As one of the most promising air taxi startups, Lilium is working on establishing networks. And the latest will be in Orlando, Florida. It will be the Munich-based company’s first US base.
Electic aviation is gathering pace. Battery technology is expanding rapidly, so a lot of work and funding is going into promising startups in the field. And Lilium has some of the best funding. Working with local governments and authorities, the company is working to develop its flying prototype even further.
Lilium calls this expansion its ‘eVTOL Network’ (for electric Vertical Take-Off and Landing). Not only is local government support a source of funding for Lilium, it can also be a way to assist with certification for their air taxi operations.
The company expect to become operational in 2025. The design of its concept means that the vehicle should stay affordable. And just as importantly, ground installations for it will be simple and small enough to be affordable, too.
A Close Look At Lilium’s Air Taxi
The vehicle is all-electric. It uses 36 electric motors in a tilting ducted fan configuration, and mounted on tilting aerodynamic surfaces. The Lilium air taxi can carry five people: a pilot and four passengers. The company aims to have a range of 300km (~185 miles), covering that distance in an hour.
The use of multiple motors, rather than a smaller number of bigger motors and props is clever. One likely problem with scaling up a quadcopter or octacopter system is the increasing inertia of the propellers. This causes problems with control response, and requires complicated and expensive constant-speed props. The layout in Lilium’s air taxi not only gets around this problem, it also provides valuable redundancy.
The company is taking its time developing and bringing its idea to market. Lilium have been developing their air taxi for five years already. With a 2025 launch date, they are looking to have a fully-developed aircraft and network at launch.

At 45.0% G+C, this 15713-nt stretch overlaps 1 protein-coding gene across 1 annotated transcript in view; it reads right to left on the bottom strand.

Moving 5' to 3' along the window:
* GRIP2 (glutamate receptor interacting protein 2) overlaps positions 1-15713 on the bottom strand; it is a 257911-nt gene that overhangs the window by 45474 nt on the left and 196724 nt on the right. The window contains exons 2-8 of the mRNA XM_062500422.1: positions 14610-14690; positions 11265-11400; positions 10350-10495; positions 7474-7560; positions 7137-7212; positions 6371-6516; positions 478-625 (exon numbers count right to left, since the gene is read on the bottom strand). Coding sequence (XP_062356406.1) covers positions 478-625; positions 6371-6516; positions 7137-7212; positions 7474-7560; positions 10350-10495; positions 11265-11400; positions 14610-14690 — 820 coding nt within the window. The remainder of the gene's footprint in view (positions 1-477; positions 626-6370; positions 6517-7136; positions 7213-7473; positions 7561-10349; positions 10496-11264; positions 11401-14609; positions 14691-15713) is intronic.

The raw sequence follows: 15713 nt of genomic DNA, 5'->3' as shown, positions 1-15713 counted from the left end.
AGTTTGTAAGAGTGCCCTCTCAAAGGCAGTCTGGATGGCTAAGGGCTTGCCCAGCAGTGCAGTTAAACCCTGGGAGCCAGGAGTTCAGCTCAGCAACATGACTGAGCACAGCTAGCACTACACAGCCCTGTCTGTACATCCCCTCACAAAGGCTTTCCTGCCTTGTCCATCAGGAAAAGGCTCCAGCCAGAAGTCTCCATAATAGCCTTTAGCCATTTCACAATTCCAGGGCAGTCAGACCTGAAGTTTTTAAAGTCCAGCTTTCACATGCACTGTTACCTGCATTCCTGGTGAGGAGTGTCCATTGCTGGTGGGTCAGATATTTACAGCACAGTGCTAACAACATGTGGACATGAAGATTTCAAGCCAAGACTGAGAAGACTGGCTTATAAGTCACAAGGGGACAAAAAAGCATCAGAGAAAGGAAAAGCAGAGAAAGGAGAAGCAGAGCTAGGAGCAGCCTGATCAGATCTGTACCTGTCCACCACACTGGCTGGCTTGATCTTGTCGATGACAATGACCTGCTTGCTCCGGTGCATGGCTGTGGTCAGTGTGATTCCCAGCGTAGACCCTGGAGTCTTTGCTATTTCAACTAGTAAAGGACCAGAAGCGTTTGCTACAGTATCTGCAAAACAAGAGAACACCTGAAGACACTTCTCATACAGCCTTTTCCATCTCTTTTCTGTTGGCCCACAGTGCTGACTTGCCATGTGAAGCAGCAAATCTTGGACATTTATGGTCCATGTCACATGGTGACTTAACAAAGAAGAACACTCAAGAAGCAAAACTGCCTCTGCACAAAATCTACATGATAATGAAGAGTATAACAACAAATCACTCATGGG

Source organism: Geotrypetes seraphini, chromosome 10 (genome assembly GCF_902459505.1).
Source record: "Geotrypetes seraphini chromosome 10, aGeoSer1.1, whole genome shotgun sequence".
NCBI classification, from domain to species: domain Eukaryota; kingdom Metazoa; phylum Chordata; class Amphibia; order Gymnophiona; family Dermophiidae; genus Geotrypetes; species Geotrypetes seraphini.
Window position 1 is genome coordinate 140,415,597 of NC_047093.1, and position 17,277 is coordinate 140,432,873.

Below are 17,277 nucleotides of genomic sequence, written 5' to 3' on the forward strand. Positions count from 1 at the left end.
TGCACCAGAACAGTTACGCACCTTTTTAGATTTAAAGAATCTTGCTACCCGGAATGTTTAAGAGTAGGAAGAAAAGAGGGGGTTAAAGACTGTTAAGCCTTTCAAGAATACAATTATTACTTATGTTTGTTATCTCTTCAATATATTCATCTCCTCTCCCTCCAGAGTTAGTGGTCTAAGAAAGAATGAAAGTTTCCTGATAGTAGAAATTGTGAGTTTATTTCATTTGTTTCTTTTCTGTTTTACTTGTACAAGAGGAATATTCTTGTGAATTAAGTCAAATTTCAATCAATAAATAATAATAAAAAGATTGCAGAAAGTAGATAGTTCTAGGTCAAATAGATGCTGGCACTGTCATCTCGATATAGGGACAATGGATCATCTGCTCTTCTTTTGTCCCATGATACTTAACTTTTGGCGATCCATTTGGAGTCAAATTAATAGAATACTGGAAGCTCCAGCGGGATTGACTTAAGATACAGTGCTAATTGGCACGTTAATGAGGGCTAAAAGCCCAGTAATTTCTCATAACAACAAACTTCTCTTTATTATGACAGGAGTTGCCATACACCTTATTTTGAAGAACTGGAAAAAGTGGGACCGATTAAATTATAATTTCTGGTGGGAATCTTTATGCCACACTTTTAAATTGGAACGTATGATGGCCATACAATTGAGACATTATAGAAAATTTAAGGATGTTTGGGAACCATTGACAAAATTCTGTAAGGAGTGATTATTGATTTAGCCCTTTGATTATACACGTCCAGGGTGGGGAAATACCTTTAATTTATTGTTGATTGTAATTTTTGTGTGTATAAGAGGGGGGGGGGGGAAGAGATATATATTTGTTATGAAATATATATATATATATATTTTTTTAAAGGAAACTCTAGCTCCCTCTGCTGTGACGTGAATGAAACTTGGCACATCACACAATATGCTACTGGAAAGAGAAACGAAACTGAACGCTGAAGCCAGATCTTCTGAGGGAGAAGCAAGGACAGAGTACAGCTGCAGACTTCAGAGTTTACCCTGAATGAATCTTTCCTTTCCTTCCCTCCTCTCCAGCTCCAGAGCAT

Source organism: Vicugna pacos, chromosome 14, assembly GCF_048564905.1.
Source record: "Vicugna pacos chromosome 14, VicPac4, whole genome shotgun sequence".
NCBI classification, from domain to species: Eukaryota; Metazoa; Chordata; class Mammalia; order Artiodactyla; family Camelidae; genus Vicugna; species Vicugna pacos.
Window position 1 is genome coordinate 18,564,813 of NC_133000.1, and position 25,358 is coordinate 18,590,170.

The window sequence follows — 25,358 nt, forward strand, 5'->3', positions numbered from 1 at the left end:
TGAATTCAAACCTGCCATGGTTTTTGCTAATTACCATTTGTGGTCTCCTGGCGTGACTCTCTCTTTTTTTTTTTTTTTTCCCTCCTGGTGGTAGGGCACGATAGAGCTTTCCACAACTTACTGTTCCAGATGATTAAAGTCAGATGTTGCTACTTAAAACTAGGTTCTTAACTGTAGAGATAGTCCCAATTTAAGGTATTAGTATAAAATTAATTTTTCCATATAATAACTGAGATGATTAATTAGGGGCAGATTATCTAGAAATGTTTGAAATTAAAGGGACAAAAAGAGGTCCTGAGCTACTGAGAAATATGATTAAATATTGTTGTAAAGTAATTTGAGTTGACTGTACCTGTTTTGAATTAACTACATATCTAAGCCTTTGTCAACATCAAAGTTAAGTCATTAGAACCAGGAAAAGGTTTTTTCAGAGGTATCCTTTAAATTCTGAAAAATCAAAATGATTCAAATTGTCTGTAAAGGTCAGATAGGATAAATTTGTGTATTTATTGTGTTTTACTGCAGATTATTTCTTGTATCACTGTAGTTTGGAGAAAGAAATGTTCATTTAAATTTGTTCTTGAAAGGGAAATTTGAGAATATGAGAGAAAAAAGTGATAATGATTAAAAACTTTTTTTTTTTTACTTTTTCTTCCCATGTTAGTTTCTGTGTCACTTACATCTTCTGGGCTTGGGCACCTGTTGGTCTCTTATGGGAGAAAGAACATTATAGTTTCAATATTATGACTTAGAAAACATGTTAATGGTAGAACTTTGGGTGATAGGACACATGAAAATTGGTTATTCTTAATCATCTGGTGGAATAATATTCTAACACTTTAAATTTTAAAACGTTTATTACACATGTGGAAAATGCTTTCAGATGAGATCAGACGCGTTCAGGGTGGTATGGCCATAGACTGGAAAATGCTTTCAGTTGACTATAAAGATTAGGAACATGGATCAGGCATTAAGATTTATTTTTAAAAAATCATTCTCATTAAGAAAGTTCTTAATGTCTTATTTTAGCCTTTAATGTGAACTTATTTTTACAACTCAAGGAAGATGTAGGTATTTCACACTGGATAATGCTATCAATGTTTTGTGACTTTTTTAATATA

It remains for us to see how legislation for this kind of aviation will evolve. There is a debate on whether such vehicles will need to adhere to existing minimum fuel/power reserve rules. For regular aircraft, these rules are 30 minutes for VFR and 45 minutes for IFR flights. There are reasons for and against but in general, current batteries struggle to satisfy this rule.
Hopefully it’s a matter of time before technology catches up and makes this a non-issue. Lilium seems to develop its air taxi with enough time and resources to accomplish this goal. For pilots, such initiatives are worth watching, because future professions in aviation may become more varied and versatile.
Photos are from the company’s album, here.
Spyros Georgilidakis has degrees in Business Enterprise and Management. He has 14 years of experience in the hospitality and travel industries, along with a passion for all-things-aviation and travel logistics. He is also an experienced writer and editor for on-line publications, and a licensed professional drone pilot.